I have never understood why Jesua bar Josef was executed by the Romans in the manner described. The punishment for blasphemy against the Temple was (I think) stoning, not crucifiction.
Jesus's trial was a political hot potato in jurusalem the best surviveing account comes from the Gospel of Jhon. heres what happened and how he came to be Sentenced.

1) Jesus, after his arrest, was first sent to a former high priest called Annas who was the father in law of the curent high priest Caiaphas who had come up with the idea of killing jesus in order to stop the romans from pesecuting the Jewish church as the greaks had done before the romans came (the greaks had erected a big statue of Zeus in the temple in an attempt to quell posible rebellian by the jews by trying to do away with their religian).

2) Jesus was taken for questioning to Caiaphas after Annas's questioning could't pin anything on him. Caiaphas decided to take him to see the roman govenor Pilate.

3) Pilate was intreged by jesus and couldn't work out what to charge him with because the guy appeared to be of no theret to the roman empire when he questioned him and pilate had no doubt heard all the roumours about the jewish messiah that had come into town last sunday exactly the way that had been prophisised and had no doubt heard about what jesus had said about taxes and that while you use roman coinage and enjoy the benifits the romans give to you you should pay them taxes.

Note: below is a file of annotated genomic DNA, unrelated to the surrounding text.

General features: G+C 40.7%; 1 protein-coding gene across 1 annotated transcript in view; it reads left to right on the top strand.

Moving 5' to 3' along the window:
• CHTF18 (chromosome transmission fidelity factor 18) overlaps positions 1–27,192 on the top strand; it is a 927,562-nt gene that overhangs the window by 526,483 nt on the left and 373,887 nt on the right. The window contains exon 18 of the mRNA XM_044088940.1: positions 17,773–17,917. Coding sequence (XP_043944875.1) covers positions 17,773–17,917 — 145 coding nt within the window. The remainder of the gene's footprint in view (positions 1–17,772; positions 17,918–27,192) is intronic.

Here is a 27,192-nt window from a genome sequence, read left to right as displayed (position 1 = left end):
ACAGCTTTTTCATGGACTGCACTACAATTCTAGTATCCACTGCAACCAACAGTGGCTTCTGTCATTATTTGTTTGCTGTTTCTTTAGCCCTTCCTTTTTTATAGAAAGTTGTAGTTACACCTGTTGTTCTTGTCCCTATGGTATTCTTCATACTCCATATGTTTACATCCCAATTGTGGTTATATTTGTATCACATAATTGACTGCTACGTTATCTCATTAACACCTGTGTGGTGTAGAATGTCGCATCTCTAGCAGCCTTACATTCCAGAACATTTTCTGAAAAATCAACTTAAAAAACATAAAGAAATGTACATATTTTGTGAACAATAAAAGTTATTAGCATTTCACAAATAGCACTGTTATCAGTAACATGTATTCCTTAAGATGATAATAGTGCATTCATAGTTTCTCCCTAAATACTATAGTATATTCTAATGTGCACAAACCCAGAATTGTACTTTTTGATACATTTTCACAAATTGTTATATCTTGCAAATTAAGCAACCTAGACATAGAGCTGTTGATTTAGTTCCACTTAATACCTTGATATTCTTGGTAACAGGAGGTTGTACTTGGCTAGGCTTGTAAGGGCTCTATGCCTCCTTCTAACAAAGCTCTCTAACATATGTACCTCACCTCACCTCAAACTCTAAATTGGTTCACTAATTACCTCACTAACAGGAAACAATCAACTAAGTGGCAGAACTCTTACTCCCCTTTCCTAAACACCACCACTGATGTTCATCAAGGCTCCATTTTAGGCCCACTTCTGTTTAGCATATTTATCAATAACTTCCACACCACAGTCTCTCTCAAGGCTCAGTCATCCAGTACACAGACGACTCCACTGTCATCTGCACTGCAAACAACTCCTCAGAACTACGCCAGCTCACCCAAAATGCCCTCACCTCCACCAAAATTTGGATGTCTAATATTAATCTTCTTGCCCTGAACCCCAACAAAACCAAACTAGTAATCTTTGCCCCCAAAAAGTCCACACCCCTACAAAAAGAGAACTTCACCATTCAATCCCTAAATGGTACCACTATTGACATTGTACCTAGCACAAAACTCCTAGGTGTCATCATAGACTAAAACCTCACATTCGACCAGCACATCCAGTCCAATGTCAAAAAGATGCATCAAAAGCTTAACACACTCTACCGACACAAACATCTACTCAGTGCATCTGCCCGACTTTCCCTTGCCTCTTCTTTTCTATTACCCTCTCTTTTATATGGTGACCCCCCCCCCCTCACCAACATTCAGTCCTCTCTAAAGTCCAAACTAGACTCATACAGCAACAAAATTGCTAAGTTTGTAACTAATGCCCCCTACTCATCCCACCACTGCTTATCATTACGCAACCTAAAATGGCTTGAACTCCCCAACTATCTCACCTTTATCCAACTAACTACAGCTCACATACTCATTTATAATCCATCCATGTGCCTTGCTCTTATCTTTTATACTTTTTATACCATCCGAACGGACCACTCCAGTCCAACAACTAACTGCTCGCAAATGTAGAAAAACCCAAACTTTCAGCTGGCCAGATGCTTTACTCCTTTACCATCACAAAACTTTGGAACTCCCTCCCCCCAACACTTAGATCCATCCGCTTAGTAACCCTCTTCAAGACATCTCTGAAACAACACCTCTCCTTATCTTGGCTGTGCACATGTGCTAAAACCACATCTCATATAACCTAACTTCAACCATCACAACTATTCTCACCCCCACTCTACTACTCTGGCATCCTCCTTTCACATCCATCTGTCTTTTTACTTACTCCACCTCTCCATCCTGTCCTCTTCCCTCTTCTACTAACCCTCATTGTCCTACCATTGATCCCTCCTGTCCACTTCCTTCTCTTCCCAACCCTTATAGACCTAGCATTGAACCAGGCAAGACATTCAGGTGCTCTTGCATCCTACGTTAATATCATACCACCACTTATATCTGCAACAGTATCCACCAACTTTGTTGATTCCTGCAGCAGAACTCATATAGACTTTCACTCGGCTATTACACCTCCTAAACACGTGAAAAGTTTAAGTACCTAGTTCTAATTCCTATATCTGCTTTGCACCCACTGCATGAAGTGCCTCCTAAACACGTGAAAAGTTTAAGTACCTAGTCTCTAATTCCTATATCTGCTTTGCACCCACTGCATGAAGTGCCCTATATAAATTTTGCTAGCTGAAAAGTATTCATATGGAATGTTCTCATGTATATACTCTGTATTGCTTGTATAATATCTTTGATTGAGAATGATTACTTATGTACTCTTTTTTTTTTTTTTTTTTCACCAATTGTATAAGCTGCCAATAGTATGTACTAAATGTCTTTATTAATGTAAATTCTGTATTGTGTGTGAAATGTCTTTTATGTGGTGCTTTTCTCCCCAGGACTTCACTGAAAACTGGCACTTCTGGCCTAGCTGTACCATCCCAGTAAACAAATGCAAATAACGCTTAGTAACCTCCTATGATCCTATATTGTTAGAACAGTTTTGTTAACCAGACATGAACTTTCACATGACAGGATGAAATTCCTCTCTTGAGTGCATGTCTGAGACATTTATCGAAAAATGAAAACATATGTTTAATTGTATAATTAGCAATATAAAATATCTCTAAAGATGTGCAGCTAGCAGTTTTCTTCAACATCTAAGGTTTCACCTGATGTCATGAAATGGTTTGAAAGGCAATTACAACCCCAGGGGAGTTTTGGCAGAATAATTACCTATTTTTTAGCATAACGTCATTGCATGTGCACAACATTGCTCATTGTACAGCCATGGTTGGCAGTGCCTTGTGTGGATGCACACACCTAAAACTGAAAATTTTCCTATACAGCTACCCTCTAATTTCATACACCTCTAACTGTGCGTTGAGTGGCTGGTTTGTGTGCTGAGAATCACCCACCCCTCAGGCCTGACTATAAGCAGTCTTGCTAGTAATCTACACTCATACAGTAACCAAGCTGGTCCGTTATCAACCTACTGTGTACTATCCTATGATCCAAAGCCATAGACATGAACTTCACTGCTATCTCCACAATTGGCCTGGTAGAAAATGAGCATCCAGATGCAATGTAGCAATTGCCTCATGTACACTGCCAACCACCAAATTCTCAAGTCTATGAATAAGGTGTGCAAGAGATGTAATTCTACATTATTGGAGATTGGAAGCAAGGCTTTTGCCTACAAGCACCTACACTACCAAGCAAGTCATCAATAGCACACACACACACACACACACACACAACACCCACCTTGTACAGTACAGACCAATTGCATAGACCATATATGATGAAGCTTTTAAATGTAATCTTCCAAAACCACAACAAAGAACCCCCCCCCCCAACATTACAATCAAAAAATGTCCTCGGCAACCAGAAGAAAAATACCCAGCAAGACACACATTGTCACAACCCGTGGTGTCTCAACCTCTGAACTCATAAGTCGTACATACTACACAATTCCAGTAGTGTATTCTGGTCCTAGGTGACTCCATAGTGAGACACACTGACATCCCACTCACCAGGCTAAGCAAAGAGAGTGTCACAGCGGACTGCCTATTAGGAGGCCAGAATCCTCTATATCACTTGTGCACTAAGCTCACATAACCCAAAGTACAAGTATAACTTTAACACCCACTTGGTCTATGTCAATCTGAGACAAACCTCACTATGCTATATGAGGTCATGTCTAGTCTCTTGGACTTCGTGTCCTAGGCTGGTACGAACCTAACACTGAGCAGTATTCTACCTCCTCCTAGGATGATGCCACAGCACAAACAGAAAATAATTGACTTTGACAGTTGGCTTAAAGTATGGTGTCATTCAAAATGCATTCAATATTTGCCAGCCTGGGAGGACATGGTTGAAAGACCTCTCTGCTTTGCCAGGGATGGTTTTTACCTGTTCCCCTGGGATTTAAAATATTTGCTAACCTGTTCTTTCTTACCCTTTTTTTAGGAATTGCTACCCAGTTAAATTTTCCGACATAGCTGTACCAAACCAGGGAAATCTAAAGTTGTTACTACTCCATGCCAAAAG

Pilate interveiwed jesus untill he was satisfied that he could be of no thret to the roman state and in order to stop possible inserections it may be an idea to keap him around.

4) The fly in Pilate's ointment was the Pharacies (the most powerfull sector of the jewish church) who were convinced jesus should be put to death because he had pointed out that they were currupt and were totaly missing the point of the jewish religian just to feather their own nests (jesus's protest at the money lenders was one of his critacisams of the pharacies), however the church could not put people to death without the goveners permition which pilate would not freely give because he was convinced jesus was better off alive and free (!).

5) The bargin was somehow reached by pilate and the jewish church that as one prisoner was relesed every passover that there would be a choice between 2 chriminals one perseved as a threat to the Jewish church but not to the Romans (Jesus) and the other percived as a threat to the Romans but not to the jewish church (Barabbas, a zealot freedom fighter) the loser would be crusified by the roman state.

The reson therefore that Jesus was crucified was that he had to be Condemed to death under Roman law in order to be relesed by pilate. Pilates plan backfired how ever when he thought he would up jesuses chances of release by refreing to jesus as the king of the jews, which was offensive to many jews as acording to urban legends the messiah was ment to crush the romans with amazeing superpowers not be advocated by them!

However Jesus did posthumusly 'crush the romans' so it just gos to show a little patiance go's a long way:D